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Russia Lifts Entry Ban For Armenians


Armenia - A Rossiya Airlines passenger jet parked at Zvartnots international airport, Yerevan, January 15, 2021.

In a move sought by Yerevan, Russia’s government has provisionally lifted a coronavirus-related entry ban for Armenian nationals which has aggravated Armenia’s economic problems.

Moscow banned the entry of visitors from many foreign countries last spring as part of its efforts to contain the coronavirus pandemic. It subsequently allowed citizens of some countries, including all other members of the Russian-led Eurasian Economic Union (EEU) except Armenia, to visit Russia.

The ban directly affected tens of thousands of Armenian migrant workers earning a living in Russia on a seasonal or permanent basis. Many of them had to return to Armenia following lockdown restrictions imposed across Russia in March.

Most migrant workers have had trouble finding jobs in Armenia. The Armenian economy contracted by an estimated 8.5 percent in 2020 due to the pandemic and the war in Nagorno-Karabakh.

The Armenian government has pressed Moscow to lift the ban since the summer, with Prime Minister Nikol Pashinian repeatedly raising the matter during virtual EEU summits.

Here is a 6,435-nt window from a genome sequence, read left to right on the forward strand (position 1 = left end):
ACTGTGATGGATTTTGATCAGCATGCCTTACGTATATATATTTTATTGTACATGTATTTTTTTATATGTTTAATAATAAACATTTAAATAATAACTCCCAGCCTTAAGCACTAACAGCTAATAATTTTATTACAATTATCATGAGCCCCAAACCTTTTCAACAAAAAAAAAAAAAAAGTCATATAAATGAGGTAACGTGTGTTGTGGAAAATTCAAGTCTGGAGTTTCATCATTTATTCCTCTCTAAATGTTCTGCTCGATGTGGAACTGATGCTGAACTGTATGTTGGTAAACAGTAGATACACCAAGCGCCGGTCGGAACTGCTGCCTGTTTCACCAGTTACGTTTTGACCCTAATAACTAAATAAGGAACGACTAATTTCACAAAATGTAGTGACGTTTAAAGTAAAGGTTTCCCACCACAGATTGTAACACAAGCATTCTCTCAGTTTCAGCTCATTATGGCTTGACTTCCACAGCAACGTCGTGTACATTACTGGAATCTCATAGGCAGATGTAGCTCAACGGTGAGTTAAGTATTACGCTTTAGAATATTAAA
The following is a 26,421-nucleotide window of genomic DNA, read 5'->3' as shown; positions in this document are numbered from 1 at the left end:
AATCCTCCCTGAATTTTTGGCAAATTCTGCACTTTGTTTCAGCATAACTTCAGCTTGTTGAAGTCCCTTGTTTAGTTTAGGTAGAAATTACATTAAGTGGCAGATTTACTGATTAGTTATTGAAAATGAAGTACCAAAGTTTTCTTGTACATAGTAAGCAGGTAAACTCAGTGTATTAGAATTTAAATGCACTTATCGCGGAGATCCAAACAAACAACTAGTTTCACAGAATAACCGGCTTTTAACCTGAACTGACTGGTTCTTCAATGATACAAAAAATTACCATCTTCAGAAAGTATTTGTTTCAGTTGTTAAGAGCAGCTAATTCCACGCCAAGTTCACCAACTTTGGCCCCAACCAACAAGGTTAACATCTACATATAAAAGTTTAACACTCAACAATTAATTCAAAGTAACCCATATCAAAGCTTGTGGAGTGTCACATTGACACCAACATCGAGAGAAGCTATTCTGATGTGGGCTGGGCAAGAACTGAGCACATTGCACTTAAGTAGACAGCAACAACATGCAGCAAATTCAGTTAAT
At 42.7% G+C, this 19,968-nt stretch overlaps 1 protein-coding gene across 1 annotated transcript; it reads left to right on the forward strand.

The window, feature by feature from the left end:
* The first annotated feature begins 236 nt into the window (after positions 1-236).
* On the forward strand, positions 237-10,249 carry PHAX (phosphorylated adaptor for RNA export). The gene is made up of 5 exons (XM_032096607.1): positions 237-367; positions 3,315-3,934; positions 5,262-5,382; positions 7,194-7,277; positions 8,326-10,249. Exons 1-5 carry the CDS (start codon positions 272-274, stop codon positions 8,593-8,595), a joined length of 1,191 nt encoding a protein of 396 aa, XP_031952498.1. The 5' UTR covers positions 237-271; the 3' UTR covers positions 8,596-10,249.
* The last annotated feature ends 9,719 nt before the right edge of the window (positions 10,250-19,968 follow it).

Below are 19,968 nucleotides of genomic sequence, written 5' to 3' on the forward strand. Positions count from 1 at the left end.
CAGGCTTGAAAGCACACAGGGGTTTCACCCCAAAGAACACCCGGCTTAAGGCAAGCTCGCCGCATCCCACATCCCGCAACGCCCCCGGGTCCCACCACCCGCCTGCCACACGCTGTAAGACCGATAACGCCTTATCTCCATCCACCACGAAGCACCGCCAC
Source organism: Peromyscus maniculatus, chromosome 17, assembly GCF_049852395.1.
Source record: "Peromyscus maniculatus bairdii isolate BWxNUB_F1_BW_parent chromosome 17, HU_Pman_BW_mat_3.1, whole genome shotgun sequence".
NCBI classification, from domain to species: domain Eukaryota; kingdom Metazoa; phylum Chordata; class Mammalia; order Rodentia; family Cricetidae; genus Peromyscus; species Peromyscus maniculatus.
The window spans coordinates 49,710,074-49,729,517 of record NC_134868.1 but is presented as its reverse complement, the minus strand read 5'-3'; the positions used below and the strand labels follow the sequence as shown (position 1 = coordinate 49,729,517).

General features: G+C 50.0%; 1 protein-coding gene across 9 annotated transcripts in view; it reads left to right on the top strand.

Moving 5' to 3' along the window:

Pashinian announced the lifting of the ban on Wednesday at the start of a weekly session of his cabinet. He said that Armenian citizens testing negative for COVID-19 will be allowed to enter Russia by air from February 1 to March 1. He expressed confidence that the permission will be extended beyond March 1.

Health Minister Anahit Avanesian specified that travellers will have to download and use a special mobile phone application certifying the negative results of their coronavirus tests taken shortly before their departure from Armenia.

The Russian Embassy in Yerevan confirmed the information in a statement. It also released a list of 20 Russian international airports that will be allowed to handle regular flights to and from Armenia. They include Moscow’s three main airports.

Russian and Armenian airlines carried out as many as a dozen flights a day between Moscow and Yerevan before the pandemic.

“This is a very important program and I want to thank our partners from the Eurasian Economic Union, the government of the Russian Federation, all participants of the program for their active and productive cooperation,” said Pashinian. “This was the initiative of the Armenian government backed our partners.”

Pashinian emphasized the socioeconomic significance of the provisional lifting of the Russian ban. “As you know, many of our compatriots went to Russia as migrant workers,” he said.

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